“Spies in Your Home”: Privacy Concerns in the World of Smart Devices

"Spies in Your Home": Privacy Concerns in the World of Smart Devices

"Spies in Your Home": Privacy Concerns in the World of Smart Devices. Image: r.classen / Shutterstock.com.

In an era of interconnected smart homes and gadgets, the convenience of voice-controlled assistants and data-hungry devices comes at a cost – your privacy.

Startling research by consumer watchdog Which? reveals that smart device owners are being asked to divulge extensive data to manufacturers, potentially compromising their privacy and unwittingly handing over personal information to social media and marketing giants.

Which? found that many companies seem to be collecting far more data than necessary for their products to function.

From smart speakers to security cameras, the data vacuum is in full swing. Even after shelling out thousands for these high-tech gadgets, consumers are finding themselves “paying” again, this time with their personal data.

Which? delved into the data collection practices of popular smart device brands, scrutinising what information is needed to set up an account, the data permissions required by their apps, and the marketing companies lurking behind the scenes, eagerly tracking users’ every move.

One eye-opening revelation: exact location data and its approximate counterpart are requested by every brand, despite the dubious necessity for most products to function.

Take smart speakers, for instance. These devices are supposed to listen only when you ask them to, but the data dragnet extends further. For example, Bose smart speakers have been found to share user data with Meta, Facebook’s parent company.

Researchers also uncovered a significant disparity in data requests based on the user’s phone type – Android or Apple iOS. Google Nest products, for instance, request contacts and location on Android but not on iOS, even though the app functions identically on both platforms.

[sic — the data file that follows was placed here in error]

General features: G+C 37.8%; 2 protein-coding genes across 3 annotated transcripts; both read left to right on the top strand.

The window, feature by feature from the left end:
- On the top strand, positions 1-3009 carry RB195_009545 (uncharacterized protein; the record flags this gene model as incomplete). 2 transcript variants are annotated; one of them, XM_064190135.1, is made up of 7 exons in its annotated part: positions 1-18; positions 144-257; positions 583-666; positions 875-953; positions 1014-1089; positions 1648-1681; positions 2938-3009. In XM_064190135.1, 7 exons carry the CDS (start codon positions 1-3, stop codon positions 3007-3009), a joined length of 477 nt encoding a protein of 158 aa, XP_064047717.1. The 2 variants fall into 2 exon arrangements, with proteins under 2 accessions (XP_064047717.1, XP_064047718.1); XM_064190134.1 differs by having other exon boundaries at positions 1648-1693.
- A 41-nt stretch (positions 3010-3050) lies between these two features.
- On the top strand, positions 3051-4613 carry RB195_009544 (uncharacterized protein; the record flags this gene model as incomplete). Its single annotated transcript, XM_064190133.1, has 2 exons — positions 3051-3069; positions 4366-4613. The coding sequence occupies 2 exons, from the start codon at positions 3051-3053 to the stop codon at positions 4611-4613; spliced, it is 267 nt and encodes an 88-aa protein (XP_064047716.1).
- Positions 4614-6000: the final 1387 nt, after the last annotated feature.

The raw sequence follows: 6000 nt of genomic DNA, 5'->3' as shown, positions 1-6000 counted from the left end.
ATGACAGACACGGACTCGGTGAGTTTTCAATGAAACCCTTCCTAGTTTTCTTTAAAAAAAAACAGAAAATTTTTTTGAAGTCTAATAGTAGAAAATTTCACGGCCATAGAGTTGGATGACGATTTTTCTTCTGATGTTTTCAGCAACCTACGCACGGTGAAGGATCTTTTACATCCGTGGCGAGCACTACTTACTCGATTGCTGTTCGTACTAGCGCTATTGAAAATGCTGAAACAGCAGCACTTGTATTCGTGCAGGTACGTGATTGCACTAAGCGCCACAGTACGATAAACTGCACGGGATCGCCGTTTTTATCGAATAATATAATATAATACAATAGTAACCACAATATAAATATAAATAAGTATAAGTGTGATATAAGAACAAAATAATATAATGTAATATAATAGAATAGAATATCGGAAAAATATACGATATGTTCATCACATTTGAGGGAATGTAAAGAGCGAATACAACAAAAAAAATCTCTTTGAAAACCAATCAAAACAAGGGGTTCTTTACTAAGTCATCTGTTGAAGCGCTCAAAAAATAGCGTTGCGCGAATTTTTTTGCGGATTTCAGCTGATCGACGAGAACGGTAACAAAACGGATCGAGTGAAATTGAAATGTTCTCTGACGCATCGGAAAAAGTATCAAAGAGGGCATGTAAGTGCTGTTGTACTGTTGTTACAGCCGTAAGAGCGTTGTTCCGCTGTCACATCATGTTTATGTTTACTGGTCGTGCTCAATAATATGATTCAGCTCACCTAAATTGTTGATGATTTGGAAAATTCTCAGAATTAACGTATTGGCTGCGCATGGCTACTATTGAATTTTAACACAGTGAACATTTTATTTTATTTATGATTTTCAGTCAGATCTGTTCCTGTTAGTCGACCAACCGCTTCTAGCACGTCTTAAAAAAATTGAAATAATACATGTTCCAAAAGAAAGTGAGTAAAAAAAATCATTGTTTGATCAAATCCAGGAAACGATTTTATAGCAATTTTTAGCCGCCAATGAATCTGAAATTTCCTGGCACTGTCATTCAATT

The reasons behind this disparity remain shrouded in mystery, but it’s worth noting that Google’s primary business revolves around advertising and marketing, whereas Apple is primarily a hardware-focused company.

When it comes to smart cameras and doorbells, the analysis pointed to Ezviz devices, sold by major retailers like Argos, having the most active tracking firms, including TikTok’s marketing unit, Huawei, Google, and Meta. Google’s Nest product goes a step further, demanding full name, email, date of birth, and gender.

Android users may be unknowingly granting permissions for their background location to Arlo, Eufy, and Ring, even when not actively using the app. While users can opt-out, it’s not a straightforward process and could affect the device’s functionality.

A survey of 1,201 Which? members in April 2023 revealed their primary concerns about data sharing, with contacts and background location tracking topping the list.

Smart washing machines also raised eyebrows as some companies demanded users’ dates of birth, with LG, in particular, gathering a wealth of information, including name, date of birth, email, phone contacts, precise location, and phone number.

In the realm of smart TVs, users are often greeted with an array of personalised adverts.

While tracking remains optional, LG, Samsung, and Sony bundle these options into an ‘accept all’ button, making it less transparent for users.

Alarmingly, the study found that a significant portion of users admitted to not reading privacy policies when downloading apps, with most skimming through or skipping them altogether. With privacy policies often extending to tens of thousands of words, comprehending them can be a daunting task.

Under the General Data Protection Regulations (GDPR), companies must be transparent about data collection and processing.

However, the vague nature of data collection reasons, often hidden in lengthy terms and conditions, leaves users in the dark about what they’re truly signing up for.

Rocio Concha, Director of Policy and Advocacy at Which?, voiced the concerns of consumers, stating, “Firms should not collect more data than they need.”

“The ICO should consider updating guidelines to better protect consumers from accidentally giving up huge swathes of their own data without realising.”

In an age where privacy is increasingly precious, these findings serve as a stark reminder to stay vigilant in our connected homes.

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Written by

Anna Ellis

Originally from Derbyshire, Anna has lived in the middle of nowhere on the Costa Blanca for 19 years. She is passionate about her animal family including four dogs and four horses, musicals and cooking.